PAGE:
Dr. Born is a naturopathic physician, certified nutrition specialist (CNS), co-owner and medical director of Born Integrative Medicine Specialists, PLLC. Dr. Born is the Director of Product Development, Scientific Advisor, and Editor-in-Chief of the science-based Focus Newsletter for Allergy Research Groups. Dr. Born is also a medical wellness advisor for the International Medical Wellness Association.
Dr. Born graduated from Bastyr University in Seattle, WA in 2010 and completed his residency at the Bastyr Center for Natural Health, its thirteen teaching clinics, with rotations at Evergreen and Harborview Medical Centers’ Emergency Medicine Departments, and Virginia Mason Hospital’s department of Physical Medicine and Rehabilitation Spine Clinic.
He is extensively published, has appeared on KRON4 News, multiple national radio shows, and lectured as an expert for the National Psoriasis Foundation and National Arthritis Foundation. Dr. Born lectures at medical conferences across the country and internationally.
Dr. Born’s clinical focus is utilizing integrative medicine to treat families of all ages who have complex chronic diseases, with a strong interest in difficult and refractory cases, cardiovascular disease, diabetes, autoimmune disease, allergies, endocrine, neurological, pediatric, and GI issues.
Todd Born ND
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Most of the questions regarding continuing education have to do with specific discrepancies on pre-approval of credits or the type of credits approved – CEU versus CME. These questions are fairly straight forward to answer for the naturopathic profession. While answers to questions of approval for other professions – chiropractors, nurses, acupuncturists, and MDs – largely depend on whether those professional boards recognize the ND license as an valid and accredited license in that state, or within that profession. For the MD profession, courses given by a licensed naturopath may be denied for CE simply because the presenter was a naturopath – in fact, this is how the continuing education requirements for MDs read.
No! Yes! – It depends on what state you are licensed in. But first, keep in mind, if you are practicing in an unlicensed state (naturopaths), you don’t need to prove your continuing education. It may be a good idea to log your credits from the courses you take over the years, just in case you end up moving to a licensed state, or your state becomes licensed.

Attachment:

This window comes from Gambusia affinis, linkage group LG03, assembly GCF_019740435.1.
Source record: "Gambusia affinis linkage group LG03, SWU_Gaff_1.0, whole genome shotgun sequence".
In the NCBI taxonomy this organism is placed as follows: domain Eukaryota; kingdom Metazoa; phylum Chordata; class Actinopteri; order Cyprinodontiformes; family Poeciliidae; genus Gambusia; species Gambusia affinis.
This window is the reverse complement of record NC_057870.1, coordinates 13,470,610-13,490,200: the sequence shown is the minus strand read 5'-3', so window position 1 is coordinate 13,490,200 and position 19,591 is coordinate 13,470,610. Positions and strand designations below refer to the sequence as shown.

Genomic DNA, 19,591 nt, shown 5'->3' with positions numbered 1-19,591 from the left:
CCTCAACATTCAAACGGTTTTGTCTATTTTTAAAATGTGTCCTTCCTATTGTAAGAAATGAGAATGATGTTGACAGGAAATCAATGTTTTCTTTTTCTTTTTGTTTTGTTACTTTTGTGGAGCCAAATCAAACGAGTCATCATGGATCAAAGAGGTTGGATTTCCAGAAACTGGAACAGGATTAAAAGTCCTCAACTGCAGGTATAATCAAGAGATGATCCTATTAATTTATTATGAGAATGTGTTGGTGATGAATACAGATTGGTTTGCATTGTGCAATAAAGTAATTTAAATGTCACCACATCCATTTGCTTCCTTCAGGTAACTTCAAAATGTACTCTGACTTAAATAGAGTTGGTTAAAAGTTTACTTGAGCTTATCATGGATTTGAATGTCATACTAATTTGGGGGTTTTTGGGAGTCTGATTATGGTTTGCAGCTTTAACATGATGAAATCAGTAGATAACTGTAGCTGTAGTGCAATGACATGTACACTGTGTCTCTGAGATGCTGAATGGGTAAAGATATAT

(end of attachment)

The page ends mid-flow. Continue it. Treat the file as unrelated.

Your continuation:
Many states don’t have a pre-approval process of their own, and have statements such as this, from New Hampshire’s regulatory law:
“For the purposes of this section an “approved continuing naturopathic medical education program” means a program designed to continue the education of the licensee in current developments, skills, procedures, or treatment in the licensee’s field of practice, which has been certified by a national or state naturopathic medical society or college or university and approved by the board”
This allows for courses to be taken for continuing education if they have been approved by another regulatory body, a process called “reciprocity. For our purposes here reciprocity means that a board will acknowledge another state or professional regulatory organization (such as a college or association) previous approval of a continuing education course.
The Oregon Board of Naturopathic Medicine (OBNM) does the entire naturopathic profession a great service by pre-approving of continuing education (CE) courses at no charge. The College of Naturopaths of Ontario (CONO) also does this. The application process involves submitting course documents, presenter CVs, as well as an OBNM specific application. Most licensed states recognize CE approved by the OBNM through a process referred to as “reciprocity.” Below is a list of all the states and provinces that recognize CE credits through reciprocity:
Yes, if the course meets the requirements of the regulating body, then yes, continuing education (CE) is simply a more general term for continuing medical education (CME). All NDNR courses should meet requirements for CME, if they meet requirements of the regulatory body in question.
Naturopathy is one of the few professions that shares licensing exams across the United States and Canada. Because of this, the reciprocity from the OBNM should suffice for most provinces, except Ontario, to which NDNR also submits longer multi-week courses for pre-approval.
However, note that the continuing education requirements in Canada are slightly different than in the United States.
California – a wonderful place to live, a horrible place to do business. The process by which an organization goes through pre-approval of a CE course is quite expensive. In addition, California does place limitations on the number of CE units that may be completed online. The course content of all NDNR courses should meet the California requirements, except being approved by the CAND, or California Naturopathic Committee. If you would like to submit the course documents and presenter information for your own personal approval, NDNR will more than happily supply you with all you need. Please contact Node Smith – email@example.com.
Probably, though this is a question that must be taken on an individual basis per state and regulatory body involved.